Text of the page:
Further Confusion 2022 is canceled, and a volunteer staffer speaks about the experience

by Patch O'Furr

Contract terms and angry messages

The cancelation of San Jose’s Further Confusion, among the world’s largest furry cons, was sad for everyone involved. Hopefully they will weather this and return next year. It must have been maximum difficulty at last minute during an unprecedented spike of the Covid pandemic.

The stakes are laid as soon as a furry convention signs a contract to fill a hotel. They get a block of rooms and are on the hook to deliver hundreds of rentals. It takes special circumstances to get released from the contract. If the terms don’t specify a zombie invasion, expect a bill while sharpening your machete! The pandemic must have given them a dilemma: Face a six figure debt or be a spreader event?

That puts them between a rock and a hard place when facing cancelation. That goes for other decisions too; anything involving legality can come loaded with stakes. For example, even a justified reason to ban someone can make them defer to higher powers, hedge answers, or be unable to respond because of consequences beyond their power to afford. But the stakes seem unknown when people get angry on social media.

There’s more than simple costs to consider for canceling. Sure, a properly organized corporation can go bankrupt and clear debt, but what do you think the chances are for the hotel to accept a future furry con? It also won’t help people who’ve taken time off from work and booked flights, or done all the volunteer work for nothing. Most cons depend on unpaid volunteers. When they sell passes, the staff generally aren’t taking a net profit; it only covers the costs, and then the reward is getting to have the event. Receiving help isn’t the same as directing employees; and other staff only have the option to work with them or not at all. Keeping volunteers is a challenge unlike the power of companies to hire and fire at will.

Outside con goers get mad over the money they’ve paid, or expect a simple [this > that] without understanding complications. They think lack of response means the cons are protecting their own benefit, when generally, they’re more protecting the con’s existence for all goers. Volunteers who directly catch the flak may not have decision making power. Their inside view may not match the outside view.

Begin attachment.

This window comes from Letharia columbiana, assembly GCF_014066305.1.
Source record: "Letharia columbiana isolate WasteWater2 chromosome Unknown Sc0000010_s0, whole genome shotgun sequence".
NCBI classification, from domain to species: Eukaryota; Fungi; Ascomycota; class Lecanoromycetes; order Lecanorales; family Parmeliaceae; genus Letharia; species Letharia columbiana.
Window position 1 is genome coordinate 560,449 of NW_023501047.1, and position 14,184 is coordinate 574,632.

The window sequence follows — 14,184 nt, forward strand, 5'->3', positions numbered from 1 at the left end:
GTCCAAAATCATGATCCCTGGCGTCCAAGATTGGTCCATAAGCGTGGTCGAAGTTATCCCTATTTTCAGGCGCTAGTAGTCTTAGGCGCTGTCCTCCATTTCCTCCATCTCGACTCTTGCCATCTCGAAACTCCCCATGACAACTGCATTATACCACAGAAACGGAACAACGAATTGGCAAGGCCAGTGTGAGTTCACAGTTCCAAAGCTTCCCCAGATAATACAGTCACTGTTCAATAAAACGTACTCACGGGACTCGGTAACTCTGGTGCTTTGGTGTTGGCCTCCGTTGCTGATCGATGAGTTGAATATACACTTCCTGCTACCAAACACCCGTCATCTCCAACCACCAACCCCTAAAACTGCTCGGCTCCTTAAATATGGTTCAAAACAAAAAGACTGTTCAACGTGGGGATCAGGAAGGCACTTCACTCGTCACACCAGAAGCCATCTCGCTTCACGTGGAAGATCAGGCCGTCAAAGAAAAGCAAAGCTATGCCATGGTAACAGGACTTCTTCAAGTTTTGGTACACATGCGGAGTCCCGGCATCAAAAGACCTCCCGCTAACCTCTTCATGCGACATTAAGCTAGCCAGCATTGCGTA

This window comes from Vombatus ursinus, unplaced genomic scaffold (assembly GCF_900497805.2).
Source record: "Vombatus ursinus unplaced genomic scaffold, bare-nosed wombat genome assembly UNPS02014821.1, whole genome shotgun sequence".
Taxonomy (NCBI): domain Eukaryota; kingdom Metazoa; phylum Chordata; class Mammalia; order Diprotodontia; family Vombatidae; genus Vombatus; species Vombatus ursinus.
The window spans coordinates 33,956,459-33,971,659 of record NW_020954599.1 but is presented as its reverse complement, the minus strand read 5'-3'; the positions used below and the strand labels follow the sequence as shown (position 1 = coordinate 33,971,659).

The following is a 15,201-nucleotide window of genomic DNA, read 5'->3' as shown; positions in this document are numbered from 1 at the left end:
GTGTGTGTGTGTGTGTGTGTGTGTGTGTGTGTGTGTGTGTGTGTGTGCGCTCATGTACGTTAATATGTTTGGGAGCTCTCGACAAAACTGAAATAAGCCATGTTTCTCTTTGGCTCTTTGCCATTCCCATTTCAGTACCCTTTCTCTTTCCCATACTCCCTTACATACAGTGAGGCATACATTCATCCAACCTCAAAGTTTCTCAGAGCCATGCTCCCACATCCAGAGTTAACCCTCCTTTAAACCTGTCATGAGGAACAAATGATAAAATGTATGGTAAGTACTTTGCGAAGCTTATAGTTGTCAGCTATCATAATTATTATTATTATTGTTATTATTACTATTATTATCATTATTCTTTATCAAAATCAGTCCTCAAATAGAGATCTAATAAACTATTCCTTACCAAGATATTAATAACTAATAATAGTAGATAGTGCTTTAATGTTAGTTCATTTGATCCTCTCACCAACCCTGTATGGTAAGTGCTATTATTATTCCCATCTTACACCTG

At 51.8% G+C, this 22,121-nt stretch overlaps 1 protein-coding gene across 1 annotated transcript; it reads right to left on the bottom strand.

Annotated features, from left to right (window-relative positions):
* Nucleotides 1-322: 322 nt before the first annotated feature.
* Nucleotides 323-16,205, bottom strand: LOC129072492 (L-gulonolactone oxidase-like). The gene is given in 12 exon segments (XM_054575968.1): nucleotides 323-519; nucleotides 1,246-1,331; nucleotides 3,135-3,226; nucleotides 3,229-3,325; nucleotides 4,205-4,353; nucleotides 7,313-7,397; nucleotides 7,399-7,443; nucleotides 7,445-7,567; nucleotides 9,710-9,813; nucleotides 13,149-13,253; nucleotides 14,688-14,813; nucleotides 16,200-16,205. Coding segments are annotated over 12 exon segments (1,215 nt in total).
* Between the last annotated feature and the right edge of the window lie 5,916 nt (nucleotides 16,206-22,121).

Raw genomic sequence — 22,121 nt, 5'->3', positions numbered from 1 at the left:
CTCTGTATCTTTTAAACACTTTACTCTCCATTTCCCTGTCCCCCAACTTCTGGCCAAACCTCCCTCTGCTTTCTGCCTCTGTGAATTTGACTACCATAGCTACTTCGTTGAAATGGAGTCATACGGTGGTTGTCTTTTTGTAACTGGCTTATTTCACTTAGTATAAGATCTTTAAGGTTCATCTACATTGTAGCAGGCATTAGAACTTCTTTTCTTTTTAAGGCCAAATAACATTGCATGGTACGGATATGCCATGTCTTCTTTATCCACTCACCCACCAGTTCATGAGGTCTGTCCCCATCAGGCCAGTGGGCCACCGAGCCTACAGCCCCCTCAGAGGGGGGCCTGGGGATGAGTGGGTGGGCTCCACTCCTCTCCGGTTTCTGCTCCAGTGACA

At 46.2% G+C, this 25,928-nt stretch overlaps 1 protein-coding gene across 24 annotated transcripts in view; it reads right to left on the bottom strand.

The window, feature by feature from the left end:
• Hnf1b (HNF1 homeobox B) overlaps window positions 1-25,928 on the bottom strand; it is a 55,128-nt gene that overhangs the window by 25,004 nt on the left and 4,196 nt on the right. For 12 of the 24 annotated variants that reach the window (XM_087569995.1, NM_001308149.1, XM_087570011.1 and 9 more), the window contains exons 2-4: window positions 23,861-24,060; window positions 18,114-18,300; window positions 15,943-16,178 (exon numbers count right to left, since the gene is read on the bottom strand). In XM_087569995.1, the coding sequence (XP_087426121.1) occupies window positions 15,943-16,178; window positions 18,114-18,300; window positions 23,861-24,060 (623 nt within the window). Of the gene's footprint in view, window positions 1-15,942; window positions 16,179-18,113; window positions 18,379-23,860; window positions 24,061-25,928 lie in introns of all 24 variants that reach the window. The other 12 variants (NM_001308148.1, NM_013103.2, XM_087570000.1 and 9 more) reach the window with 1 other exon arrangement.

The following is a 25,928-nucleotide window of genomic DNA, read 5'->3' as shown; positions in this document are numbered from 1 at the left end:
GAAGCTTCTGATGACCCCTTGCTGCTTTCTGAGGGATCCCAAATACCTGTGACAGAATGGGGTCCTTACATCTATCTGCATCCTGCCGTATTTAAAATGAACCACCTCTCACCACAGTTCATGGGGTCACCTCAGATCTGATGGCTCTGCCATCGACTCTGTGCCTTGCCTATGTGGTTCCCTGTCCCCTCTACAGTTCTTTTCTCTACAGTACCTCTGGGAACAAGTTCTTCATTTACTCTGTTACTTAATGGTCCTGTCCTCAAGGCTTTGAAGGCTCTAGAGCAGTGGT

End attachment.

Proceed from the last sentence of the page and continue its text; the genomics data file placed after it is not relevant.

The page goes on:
I reached out to one Further Confusion volunteer who agreed to talk anonymously.

(Dogpatch): How did you start volunteering?

(FC staff): I had an interest in how a convention runs. I’ve always seen the public view but wanted to see how it would be as a volunteer so I made the decision to sign up.

What was it like getting ready for FC?

Since I started volunteering there was always something going on behind the scenes such as artwork getting done, discussion of what needs to be ordered, responding to e-mails, discussions with the hotel block. Each volunteer had something that they could help out with and the more help we had the faster it could get done. The lack of volunteers made it a challenge.

Can you talk about how the executive team manages you?

The executive team is very professional and cares about the attendees. This is not some bias answer here because I have seen it myself, the team takes their jobs even if it’s volunteer work seriously and spends a lot of hours getting things done. Furries should be aware that this isn’t some hourly job that we get paid for. We spend a chunk of our free time helping the convention run.

What’s it like dealing with the public?

When dealing with the public it can be brutal, misinformation spreads easily online despite official channels existing. You can’t please everyone so while you do get a lot of positive feedback you will get that message calling you so many things it sometimes makes you wonder why you even signed up to volunteer.

What can you say about the unusual situation with Covid and the process leading to cancelation?

Everyone in the team was getting ready to prepare for the big weekend and once it was past New Years we started seeing things get from bad to worse, a call had to be made and as you’ve seen, a statement was released saying that the convention will not happen as scheduled. It was Pre Con depression for all of us. It’s a horrible feeling when you spend months of volunteer hours and then see this happen. Volunteers did cry at what happened. It’s heartbreaking.

Do you have advice to others for volunteering or thoughts about the future of the con?

Volunteering is rewarding in multiple ways but each convention does this a little differently. Some conventions will pay for your badge for being a volunteer or it ends up being for the following con. You could get swag for helping out. Not all of it is positive though, since from what we’ve seen in the public that if an attendee is mad, they will take it out on anyone they think is part of the convention.

We are living in a different time right now where it’s uncertain if a convention will really happen, since things can change in a month. It’s scary and unfortunately a reality right now. Despite this, we did the work that needed to be done and despite all the stress I don’t regret doing this. I will volunteer at any furry convention.

Remember, if you want cons to exist, and give good service, the best way is to be a volunteer and make the changes you want to see!

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